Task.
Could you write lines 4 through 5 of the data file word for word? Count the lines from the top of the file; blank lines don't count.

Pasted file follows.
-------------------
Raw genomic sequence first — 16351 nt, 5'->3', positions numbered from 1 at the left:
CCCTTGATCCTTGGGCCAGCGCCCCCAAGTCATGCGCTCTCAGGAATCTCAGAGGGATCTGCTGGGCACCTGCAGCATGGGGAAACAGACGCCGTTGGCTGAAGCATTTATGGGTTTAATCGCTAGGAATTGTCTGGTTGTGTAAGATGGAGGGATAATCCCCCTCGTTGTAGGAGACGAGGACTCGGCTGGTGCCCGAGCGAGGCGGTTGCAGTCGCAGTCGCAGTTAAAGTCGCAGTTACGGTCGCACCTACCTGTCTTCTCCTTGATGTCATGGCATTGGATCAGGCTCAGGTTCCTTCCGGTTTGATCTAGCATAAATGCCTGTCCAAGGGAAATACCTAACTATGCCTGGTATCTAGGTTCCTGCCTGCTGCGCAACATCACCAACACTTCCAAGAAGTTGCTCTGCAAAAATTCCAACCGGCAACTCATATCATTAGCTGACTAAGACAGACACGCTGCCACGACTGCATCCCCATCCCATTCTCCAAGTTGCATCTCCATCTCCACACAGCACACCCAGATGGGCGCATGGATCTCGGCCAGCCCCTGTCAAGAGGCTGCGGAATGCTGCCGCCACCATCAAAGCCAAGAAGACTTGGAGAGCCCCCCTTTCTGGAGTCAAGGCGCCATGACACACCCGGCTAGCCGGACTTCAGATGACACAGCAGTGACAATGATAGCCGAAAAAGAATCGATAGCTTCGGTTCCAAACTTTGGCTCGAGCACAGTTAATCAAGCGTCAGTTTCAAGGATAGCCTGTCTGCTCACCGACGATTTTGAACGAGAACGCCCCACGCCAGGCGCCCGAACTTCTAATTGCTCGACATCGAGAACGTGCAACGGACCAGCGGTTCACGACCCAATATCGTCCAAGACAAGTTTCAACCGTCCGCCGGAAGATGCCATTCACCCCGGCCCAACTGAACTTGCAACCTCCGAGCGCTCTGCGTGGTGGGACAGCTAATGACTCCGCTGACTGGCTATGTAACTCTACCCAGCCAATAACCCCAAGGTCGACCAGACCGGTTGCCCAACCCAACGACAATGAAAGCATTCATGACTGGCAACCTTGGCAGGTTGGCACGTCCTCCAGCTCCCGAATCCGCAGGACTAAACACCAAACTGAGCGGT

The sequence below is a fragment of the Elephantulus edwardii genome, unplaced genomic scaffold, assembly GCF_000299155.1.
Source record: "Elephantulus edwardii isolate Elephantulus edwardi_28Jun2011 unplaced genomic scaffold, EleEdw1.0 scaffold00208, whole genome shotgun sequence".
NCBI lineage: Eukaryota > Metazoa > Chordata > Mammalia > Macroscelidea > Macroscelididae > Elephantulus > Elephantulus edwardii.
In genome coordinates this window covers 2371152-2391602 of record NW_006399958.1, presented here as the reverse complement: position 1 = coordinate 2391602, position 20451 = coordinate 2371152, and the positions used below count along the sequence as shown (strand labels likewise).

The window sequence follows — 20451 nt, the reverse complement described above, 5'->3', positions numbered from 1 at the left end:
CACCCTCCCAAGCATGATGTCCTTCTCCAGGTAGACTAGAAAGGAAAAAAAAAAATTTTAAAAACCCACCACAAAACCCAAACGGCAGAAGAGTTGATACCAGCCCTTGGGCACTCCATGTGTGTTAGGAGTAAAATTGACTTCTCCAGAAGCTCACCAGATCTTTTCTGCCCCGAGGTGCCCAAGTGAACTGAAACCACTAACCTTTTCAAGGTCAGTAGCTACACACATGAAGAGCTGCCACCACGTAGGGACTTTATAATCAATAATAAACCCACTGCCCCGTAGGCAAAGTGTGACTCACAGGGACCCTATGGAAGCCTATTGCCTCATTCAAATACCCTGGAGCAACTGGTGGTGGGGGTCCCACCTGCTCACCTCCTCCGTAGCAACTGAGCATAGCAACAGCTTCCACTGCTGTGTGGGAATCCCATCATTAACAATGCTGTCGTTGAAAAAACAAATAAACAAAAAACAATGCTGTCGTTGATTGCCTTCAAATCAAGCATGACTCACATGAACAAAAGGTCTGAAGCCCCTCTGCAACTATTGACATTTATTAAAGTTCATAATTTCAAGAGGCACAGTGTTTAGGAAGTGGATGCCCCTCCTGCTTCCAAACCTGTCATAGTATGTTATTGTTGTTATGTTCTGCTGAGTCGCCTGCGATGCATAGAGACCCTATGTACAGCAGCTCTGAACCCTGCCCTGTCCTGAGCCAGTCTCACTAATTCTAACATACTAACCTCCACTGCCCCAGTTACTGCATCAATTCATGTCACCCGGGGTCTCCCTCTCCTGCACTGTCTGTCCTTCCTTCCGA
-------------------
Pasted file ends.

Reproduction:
Source record: "Elephantulus edwardii isolate Elephantulus edwardi_28Jun2011 unplaced genomic scaffold, EleEdw1.0 scaffold00208, whole genome shotgun sequence".
NCBI lineage: Eukaryota > Metazoa > Chordata > Mammalia > Macroscelidea > Macroscelididae > Elephantulus > Elephantulus edwardii.